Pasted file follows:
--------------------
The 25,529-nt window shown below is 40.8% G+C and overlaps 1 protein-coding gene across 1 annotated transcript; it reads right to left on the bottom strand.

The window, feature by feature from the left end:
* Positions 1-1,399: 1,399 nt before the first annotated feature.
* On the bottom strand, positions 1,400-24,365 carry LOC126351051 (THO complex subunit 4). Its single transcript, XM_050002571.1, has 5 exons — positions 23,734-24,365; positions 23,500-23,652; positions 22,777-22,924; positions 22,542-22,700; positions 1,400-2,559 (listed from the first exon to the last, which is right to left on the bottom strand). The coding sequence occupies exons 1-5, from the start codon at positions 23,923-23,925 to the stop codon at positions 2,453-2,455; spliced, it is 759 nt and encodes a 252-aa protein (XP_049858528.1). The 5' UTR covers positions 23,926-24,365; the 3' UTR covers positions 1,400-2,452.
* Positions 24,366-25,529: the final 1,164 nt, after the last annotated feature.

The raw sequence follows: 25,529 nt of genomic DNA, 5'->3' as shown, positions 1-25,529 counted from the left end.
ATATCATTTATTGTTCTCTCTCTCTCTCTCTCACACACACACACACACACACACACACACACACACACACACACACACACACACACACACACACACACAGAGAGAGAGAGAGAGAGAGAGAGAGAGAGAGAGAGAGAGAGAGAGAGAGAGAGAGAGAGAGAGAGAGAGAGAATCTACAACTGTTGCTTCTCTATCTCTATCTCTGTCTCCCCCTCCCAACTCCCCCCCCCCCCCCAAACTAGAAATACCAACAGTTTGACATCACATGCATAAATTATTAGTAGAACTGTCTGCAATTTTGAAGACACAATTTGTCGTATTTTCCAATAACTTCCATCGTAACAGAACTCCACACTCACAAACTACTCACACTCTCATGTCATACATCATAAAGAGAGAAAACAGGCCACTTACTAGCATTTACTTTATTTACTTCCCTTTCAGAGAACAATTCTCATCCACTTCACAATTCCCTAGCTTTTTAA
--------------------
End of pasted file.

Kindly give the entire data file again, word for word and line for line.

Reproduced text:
The 25,529-nt window shown below is 40.8% G+C and overlaps 1 protein-coding gene across 1 annotated transcript; it reads right to left on the bottom strand.

The window, feature by feature from the left end:
* Positions 1-1,399: 1,399 nt before the first annotated feature.
* On the bottom strand, positions 1,400-24,365 carry LOC126351051 (THO complex subunit 4). Its single transcript, XM_050002571.1, has 5 exons — positions 23,734-24,365; positions 23,500-23,652; positions 22,777-22,924; positions 22,542-22,700; positions 1,400-2,559 (listed from the first exon to the last, which is right to left on the bottom strand). The coding sequence occupies exons 1-5, from the start codon at positions 23,923-23,925 to the stop codon at positions 2,453-2,455; spliced, it is 759 nt and encodes a 252-aa protein (XP_049858528.1). The 5' UTR covers positions 23,926-24,365; the 3' UTR covers positions 1,400-2,452.
* Positions 24,366-25,529: the final 1,164 nt, after the last annotated feature.

The raw sequence follows: 25,529 nt of genomic DNA, 5'->3' as shown, positions 1-25,529 counted from the left end.
ATATCATTTATTGTTCTCTCTCTCTCTCTCTCACACACACACACACACACACACACACACACACACACACACACACACACACACACACACACACACACAGAGAGAGAGAGAGAGAGAGAGAGAGAGAGAGAGAGAGAGAGAGAGAGAGAGAGAGAGAGAGAGAGAGAGAGAATCTACAACTGTTGCTTCTCTATCTCTATCTCTGTCTCCCCCTCCCAACTCCCCCCCCCCCCCCAAACTAGAAATACCAACAGTTTGACATCACATGCATAAATTATTAGTAGAACTGTCTGCAATTTTGAAGACACAATTTGTCGTATTTTCCAATAACTTCCATCGTAACAGAACTCCACACTCACAAACTACTCACACTCTCATGTCATACATCATAAAGAGAGAAAACAGGCCACTTACTAGCATTTACTTTATTTACTTCCCTTTCAGAGAACAATTCTCATCCACTTCACAATTCCCTAGCTTTTTAA